Beginning How To Prove It
I just finished working through the introduction of How To Prove It. The book presents a structured approach to reading and writing proofs, that is analogous to how we compose elements like
if-then statements and
do-while loops to write computer programs. I’m personally finding the book very promising, and highly recommend working through the introduction to get a taste of the kind of mental process this provokes.
Aside: I think the books that make the most impact on me are the ones with carefully designed exercises that really test how thorough you believe you are. This also goes to show that I really rely on exercises to force deep reading; another
FIXME item for my flawed reading habits.
It looks like the only solutions and discussions on this book are over at Himanshu Gupta’s blog; I’ve found some real gems in the comment discussions there, so they’re now mandatory post-exercise readings for me.
Below are my notes while working through the introductory exercise:
This questions builds on conjecture 2,
If n is not prime, then is not prime.
and its corresponding proof, which shows us how to construct the factors and of from the factors and of .
a. Factor into a product of two smaller positive integers.
b. Find an integer such that and divides .
This is equivalent to stating that , where . Let . Then,
Make some conjecture about the values of for which is prime or is prime.
Let’s make a table.
- If is prime, then is prime.
- If is not prime, then is not prime.
- If , then is not prime.
The proof of theorem 3 gives a method of finding a prime number different from any in a given list of prime numbers
- Use this method to find a prime number different from 2, 3, 5 and 7.
- Use this method to find a prime number different from 2, 5 and 11.
Theorem 3 proves that there is an infinite number of primes using 2 cases.
Given a list of primes , if , either:
- is prime, and is hence not in the finite list , or
- is a product of primes and . Since is not divisible by , or are not in the finite list .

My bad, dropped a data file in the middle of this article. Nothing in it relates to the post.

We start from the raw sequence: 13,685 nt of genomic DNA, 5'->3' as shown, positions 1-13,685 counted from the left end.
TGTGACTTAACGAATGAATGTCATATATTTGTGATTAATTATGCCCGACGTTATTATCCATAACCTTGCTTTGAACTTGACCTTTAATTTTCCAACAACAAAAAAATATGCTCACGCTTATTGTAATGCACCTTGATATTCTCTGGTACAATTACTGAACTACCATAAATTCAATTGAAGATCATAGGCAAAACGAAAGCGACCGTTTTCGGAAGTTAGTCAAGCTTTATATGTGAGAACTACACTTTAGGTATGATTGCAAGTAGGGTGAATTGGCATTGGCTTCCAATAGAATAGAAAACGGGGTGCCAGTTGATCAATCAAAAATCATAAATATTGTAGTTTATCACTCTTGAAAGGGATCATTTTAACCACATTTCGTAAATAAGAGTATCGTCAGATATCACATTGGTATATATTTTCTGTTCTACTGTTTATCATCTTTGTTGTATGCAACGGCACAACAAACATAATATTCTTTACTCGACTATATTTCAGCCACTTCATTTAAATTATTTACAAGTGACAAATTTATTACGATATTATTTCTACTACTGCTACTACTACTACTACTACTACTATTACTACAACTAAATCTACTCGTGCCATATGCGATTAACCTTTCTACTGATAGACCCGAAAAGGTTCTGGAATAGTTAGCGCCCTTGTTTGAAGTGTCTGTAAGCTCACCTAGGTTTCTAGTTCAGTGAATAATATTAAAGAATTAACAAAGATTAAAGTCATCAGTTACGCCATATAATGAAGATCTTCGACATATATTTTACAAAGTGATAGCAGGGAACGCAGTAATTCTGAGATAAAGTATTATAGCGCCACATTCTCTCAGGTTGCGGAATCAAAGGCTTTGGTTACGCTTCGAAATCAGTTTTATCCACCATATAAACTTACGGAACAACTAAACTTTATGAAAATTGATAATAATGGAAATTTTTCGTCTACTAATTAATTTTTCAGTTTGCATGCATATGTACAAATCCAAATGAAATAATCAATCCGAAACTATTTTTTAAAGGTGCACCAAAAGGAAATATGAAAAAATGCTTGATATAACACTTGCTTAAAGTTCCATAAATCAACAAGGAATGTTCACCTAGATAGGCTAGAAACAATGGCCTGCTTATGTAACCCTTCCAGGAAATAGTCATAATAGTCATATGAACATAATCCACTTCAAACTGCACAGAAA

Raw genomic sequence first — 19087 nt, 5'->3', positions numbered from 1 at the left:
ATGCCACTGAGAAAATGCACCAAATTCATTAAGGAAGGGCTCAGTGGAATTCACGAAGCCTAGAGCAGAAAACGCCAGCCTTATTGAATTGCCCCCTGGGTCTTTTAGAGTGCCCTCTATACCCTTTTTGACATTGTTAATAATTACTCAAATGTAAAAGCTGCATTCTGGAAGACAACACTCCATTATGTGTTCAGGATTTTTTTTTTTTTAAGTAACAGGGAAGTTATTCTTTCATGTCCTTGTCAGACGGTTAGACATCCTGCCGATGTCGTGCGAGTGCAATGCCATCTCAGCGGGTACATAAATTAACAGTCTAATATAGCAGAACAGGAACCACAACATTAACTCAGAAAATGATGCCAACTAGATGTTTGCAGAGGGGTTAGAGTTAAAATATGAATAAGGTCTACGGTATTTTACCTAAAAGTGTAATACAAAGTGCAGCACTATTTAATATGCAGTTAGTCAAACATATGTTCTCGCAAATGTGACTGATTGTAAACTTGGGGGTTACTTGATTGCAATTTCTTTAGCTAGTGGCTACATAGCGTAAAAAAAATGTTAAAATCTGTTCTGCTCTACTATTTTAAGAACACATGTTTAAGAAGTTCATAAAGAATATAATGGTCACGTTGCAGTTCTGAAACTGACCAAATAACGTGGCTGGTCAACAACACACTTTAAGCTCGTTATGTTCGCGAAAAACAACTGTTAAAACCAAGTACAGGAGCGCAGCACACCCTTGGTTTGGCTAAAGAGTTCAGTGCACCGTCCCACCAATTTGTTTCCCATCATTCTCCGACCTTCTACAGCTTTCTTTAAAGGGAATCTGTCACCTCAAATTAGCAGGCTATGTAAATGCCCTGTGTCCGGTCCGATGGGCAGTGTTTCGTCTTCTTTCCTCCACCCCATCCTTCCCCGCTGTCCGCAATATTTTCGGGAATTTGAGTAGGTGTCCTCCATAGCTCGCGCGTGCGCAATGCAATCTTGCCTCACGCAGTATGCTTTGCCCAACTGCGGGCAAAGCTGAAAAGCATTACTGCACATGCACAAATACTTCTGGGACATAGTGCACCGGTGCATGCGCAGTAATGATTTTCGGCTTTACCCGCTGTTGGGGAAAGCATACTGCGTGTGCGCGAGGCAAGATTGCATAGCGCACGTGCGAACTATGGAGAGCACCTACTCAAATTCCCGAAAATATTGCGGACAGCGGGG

So we have 2 ways of finding a prime that is not in the given list of primes:
- , and is prime, so it is the prime we need.
- , and is not prime, so and are the primes we need.
Using this, we have:
- , 211 is a prime not in the list.
- , 3 and 37 are primes not in the list.
The comments in Himanshu’s blog brought forth an interesting related conjecture; if are primes, then is always prime?
The numbers of the form are called Euclid numbers. The conjecture is false, as seen in the counter-example of the first composite Euclid number.
Find 5 consecutive integers that are not prime.
This is a direct application of the theorem 4.
Required sequence: 722, 723, 724, 725, 726
Use the table in figure 1 and the discussions on p.5 to find two more perfect numbers.
This is a direct application of the theorem proven by Euler,
If is prime, then is perfect.
Using this theorem, we have the following:
The sequence 3, 5, 7 is a list of three prime numbers such that each pair of adjacent numbers in the list differ by 2. Are there any more such “triplet primes”?
Such a triplet can only occur among a triplet of odd numbers (since 2 is the only even prime number).
Among consecutive odd numbers, apart from 2, 3, 5 and 3, 5, 7, there is no such triplet. Every third odd number greater than 15 is a multiple of 3, so we can never get a sequence of 3 odd numbers such that they are all prime; at least one of them will have 3 as a factor.